Pay.UK’s Faster Payments team said this week that it is deploying technology powered by Mastercard’s Vocalink, which uses machine learning and other advanced technologies to help banks identify and track fraudulent transactions, with an eye on stopping fraudsters as they shuttle cash between multiple, and often far-flung, accounts.
Known as the Mule Insights Tactical Solution (MITS), the technology is going live after a number of pilots that showed banks could uncover and disrupt mule accounts — and, in doing so, expose and shut down large money laundering operations.
The Rules Of The Mules
The mule account? As the name implies, with its pack animal imagery, the accounts (or account holders) are used to deposit money with financial institutions (FIs) and transfer funds between banks. In the high-tech age, money is ill-gotten (in the first place) through “mule” authorized push-payment fraud, malware or phishing. As noted by UK Finance earlier this year, nearly £100 million ($126.27 million USD) was lost in the first six months of 2018 alone, and the average losses stemmed across thousands of pounds for individuals and tens of thousands of pounds for businesses.
Fraud has been around as long as money has been around. Then again, as Vocalink EVP David Rich told PYMNTS in an interview following the official launch of MITS, ours is a high-tech age.
“When we talk about organized crime, although it sounds like a bit of an oxymoron, the reality is that the fraudsters are really organized, and they are also extremely sophisticated … and they collaborate amongst each other,” he said.
The concerted and coordinated efforts among bad actors, seizing the aforementioned scams, come in tandem with the increasing sophistication that underpins the banking system. There can be some methods, too, that involve feet on the street — mules of a more traditional sort, one might say. The money launderer will also organize people to come in from one country to another, perhaps on a vacation, with documentation in hand, opening up scores of bank accounts that can be used to transfer illicit funds.
Whether done in-person or by bits and bytes, the objective of the money launderer is to capture funds, move them quickly through the banking system and extract funds at the other end — at bank branches or ATMs, via Western Union money transfers, in the form of cryptocurrencies or however they can.
“To the money launderer, it’s a business,” he said. “It’s difficult for banks to identify all of these things, compounded by the fact that the velocity of fraud is speeding up more and more.”
Fraud: Stretching Across Generations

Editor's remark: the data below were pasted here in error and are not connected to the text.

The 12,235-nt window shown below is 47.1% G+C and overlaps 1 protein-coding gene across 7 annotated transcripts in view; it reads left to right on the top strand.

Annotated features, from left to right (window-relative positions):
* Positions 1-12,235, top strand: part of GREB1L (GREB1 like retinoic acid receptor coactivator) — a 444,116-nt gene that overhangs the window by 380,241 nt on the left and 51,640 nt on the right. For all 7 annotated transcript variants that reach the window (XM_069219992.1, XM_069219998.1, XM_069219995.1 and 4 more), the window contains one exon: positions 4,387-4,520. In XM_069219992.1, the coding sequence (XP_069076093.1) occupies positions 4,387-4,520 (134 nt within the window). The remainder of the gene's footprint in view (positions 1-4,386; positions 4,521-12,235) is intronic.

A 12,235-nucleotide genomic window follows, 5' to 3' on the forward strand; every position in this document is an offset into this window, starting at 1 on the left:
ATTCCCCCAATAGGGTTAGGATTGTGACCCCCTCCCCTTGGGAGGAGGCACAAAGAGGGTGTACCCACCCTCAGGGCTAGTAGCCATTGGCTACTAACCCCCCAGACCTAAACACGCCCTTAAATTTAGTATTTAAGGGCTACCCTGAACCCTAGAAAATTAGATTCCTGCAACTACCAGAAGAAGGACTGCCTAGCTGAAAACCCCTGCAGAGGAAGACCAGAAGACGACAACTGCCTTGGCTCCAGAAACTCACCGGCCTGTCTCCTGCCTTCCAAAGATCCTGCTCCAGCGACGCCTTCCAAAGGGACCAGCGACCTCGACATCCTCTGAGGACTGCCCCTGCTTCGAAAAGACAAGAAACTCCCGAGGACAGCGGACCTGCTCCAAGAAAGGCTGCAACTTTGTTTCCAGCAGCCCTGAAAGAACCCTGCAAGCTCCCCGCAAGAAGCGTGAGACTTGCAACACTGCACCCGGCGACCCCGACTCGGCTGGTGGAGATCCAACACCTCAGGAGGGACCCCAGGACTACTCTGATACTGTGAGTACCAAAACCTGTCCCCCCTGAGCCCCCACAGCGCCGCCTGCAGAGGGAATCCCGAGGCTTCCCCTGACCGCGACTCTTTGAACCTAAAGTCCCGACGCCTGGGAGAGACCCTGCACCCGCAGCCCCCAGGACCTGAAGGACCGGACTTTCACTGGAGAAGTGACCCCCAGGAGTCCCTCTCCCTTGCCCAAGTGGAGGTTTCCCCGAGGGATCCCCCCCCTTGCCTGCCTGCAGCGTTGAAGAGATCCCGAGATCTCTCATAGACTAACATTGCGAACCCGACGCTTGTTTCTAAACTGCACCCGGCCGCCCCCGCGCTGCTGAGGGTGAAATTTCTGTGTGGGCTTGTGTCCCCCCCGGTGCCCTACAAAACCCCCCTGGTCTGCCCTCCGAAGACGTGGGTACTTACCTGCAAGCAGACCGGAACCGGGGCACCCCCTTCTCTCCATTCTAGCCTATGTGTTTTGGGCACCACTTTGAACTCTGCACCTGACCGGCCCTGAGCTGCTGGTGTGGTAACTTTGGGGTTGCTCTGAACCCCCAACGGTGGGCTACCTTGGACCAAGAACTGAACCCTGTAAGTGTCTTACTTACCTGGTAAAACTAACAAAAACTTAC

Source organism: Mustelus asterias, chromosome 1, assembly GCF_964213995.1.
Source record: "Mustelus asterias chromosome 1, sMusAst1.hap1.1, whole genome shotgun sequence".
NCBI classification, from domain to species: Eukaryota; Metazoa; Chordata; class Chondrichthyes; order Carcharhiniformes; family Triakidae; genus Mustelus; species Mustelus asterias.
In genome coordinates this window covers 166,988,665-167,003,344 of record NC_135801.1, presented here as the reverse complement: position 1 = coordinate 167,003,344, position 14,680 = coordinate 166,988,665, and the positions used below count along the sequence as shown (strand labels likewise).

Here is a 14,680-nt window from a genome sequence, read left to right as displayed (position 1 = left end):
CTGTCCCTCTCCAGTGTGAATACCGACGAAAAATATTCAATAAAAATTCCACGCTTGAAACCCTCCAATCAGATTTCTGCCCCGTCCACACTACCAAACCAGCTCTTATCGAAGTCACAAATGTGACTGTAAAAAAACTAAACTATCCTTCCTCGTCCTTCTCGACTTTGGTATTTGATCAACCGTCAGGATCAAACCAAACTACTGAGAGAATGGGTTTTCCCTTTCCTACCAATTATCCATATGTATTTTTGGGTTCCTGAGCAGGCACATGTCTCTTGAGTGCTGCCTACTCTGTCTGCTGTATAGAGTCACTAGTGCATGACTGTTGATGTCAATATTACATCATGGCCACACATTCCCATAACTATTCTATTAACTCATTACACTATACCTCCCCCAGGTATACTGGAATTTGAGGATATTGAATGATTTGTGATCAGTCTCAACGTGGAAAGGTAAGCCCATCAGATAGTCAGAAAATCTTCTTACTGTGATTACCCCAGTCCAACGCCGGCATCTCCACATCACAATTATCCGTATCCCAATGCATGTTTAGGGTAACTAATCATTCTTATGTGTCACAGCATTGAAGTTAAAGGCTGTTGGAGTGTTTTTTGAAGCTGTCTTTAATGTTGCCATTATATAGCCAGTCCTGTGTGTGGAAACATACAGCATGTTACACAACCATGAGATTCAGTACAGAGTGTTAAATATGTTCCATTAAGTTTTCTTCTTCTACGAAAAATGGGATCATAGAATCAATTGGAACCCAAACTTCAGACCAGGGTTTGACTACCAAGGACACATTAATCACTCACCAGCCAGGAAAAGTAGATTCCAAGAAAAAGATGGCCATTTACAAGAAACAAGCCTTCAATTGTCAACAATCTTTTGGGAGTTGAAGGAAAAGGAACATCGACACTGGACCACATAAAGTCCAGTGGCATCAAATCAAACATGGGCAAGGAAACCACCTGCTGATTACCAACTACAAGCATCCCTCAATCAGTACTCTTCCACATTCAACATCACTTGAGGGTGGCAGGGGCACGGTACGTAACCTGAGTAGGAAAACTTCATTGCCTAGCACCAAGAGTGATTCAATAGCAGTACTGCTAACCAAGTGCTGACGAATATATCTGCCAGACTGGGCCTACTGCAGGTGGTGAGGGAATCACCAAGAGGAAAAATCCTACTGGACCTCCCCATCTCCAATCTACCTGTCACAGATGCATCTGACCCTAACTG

He illustrated to PYMNTS that bank fraud done through transfers and the leapfrogging of accounts comes as money doesn’t truly go from account to account within the same bank. A £60,000 haul, fraudulently obtained, may be sliced and diced into chunks of a few hundred pounds, and sent to separate FIs. Each step in the process is known as a generation. Funds taken from an “originating bank” can work their way through any number of other institutions, and wind up back at the originating bank — proving, ultimately, impossible to trace.
“Typically, there can be four or five, or [even] six, generations,” he said, “of illicit money being moved through the banking system, and then extracted.” The banks themselves, of course, are unable to see what’s going on in other institutions, so the blinders help the mules.
“The only real way to fight this is to collaborate amongst all the banks,” said Rich, “and apply machine learning, decision science and analytics to evaluate problems, identify accounts used in money laundering and notify the banks that these accounts warrant further investigation.”
That becomes a bit easier, the executive said, as Vocalink manages the Faster Payments network in the U.K., and examines the huge volume of transactions — billions of them — that flow through its hub.
The data is tied to multiple banks. MITS tracks suspicious payments (identified in part with algorithms) as they move across accounts, as well as the “split” amounts as they go toward new accounts. MITS, said Rich, allows for the mapping fund flows into a visual presentation that can be used to anticipate where the money may go next. He noted that this intelligence can help banks to stop the funds from flowing, freeze them in place and close the mule accounts.
In the U.K., Vocalink has seen that around 75 percent of the money laundering accounts are tied to short “distances” between the capturing of funds, moving them and, ultimately, using them — to the tune of two or three “generations.” However, 25 percent of the accounts are “interrelated fraudulent money laundering accounts, and those accounts represent about 60 percent of the money laundering. If [MITS users] isolate that account, they can disrupt all the other accounts around it,” he said.
As for a rollout, he said AML Insights — which powers MITS in the UK — has already had engagements “at various levels” across Europe, Latin America and elsewhere — as the advanced analytics in the U.K. can be deployed elsewhere with ease.
“As the fraudsters evolve, we will need to evolve ahead of them, and do that in conjunction, of course, with all the participating banks,” Rich said.